NC must correct its tax code to ensure fair recovery – for everyone
As North Carolina seeks to chart a way out of the pandemic‘s harmful impacts on individuals, communities, and the economy, tax political choices will be important to builda more inclusive economy.
To ensure a fair recovery, we need to fix our tax code upside down and ensure that everyone can prosper, not just a few rich.
The signs are clear that the current trajectory of our state in this recovery wbadly quit income even more consolidatefrom the top. A privileged few have been isolated from the brunt of economic and public health damage – those who have been able to stay home and stay at work. Many companies have reaped record profits.
Growing income inequality and the inequitable impacts of the pandemic would block progress for all of us by ensuring a strong and inclusive economy. All in, the hardships have worsened and people across the state continue to struggle to put food on the table and a roof over their headss.
The reality is that the only way to ensure recovery does not deepen inequality is if our leaders make political choices that ensure that every person can seize the opportunities – and repair a rigged system so that the the rich and powerful do not continue to receive disproportionate benefits.
These invoices would simply implement a graduated tax rate – tax income over $ 500,000 per year at higher rates up to constitutional state 7 percent cap, and aligning ourselves with neighboring states by raise the corporate income tax rate from 2.5% to 5%.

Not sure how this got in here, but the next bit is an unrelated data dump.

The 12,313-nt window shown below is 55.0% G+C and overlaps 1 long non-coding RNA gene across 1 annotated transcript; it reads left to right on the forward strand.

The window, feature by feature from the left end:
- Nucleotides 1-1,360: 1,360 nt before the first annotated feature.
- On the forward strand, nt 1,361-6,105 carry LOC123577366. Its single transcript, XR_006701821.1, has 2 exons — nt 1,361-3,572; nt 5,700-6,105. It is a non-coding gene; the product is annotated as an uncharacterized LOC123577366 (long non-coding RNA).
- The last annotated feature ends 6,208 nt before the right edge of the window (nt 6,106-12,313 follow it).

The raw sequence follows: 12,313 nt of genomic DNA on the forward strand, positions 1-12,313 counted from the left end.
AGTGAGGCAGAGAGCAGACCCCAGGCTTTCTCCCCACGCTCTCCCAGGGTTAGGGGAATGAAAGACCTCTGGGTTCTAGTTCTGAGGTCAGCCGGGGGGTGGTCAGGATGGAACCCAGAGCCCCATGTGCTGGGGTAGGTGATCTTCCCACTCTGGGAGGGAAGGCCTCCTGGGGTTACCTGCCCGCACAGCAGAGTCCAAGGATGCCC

It’s a very popular movement. North Carolinians want to see the very rich and big business contribute to the public good.
These invoices would not cancel all the tax cuts granted to the very rich in 2013. They would, however, give North Carolina the opportunity to reconcile a part of the ground lost after years of budgeting regardless of the needs of our state or the well-being of the people. They would like make it more likely that every North Carolina has the chance to recover from the range of misdeeds of the past year.
Everyone should have access to educational opportunities, health care and an economic good–being. A $ 2 billion increased investment would allow North Carolina to:
- Provide all teachers a 15% salary increase, fund all pedagogical support staff to industry recommended levels, and deliver universal meals to students in Kindergarten to Grade 12;
- Building the affordable housing that is lacking in communities across the state and ensuring that housing costs are not a burden on low-income households;
- Provide quality health care in every community and strengthen the network of public health institutions that educate the public about health risks and promote a healthy lifestyle
that of North Carolina running the tax code asks the top to pay less as a percentage of their income than taxpayers with poverty-income levels. By implementing tax policies that would require only 1% of North Carolina to pay a little more, North Carolina can invest in a more equitable and just recovery for everyone.
Alexandra Sirota is director of the Budget & Tax Center, a project of the NC Justice Center.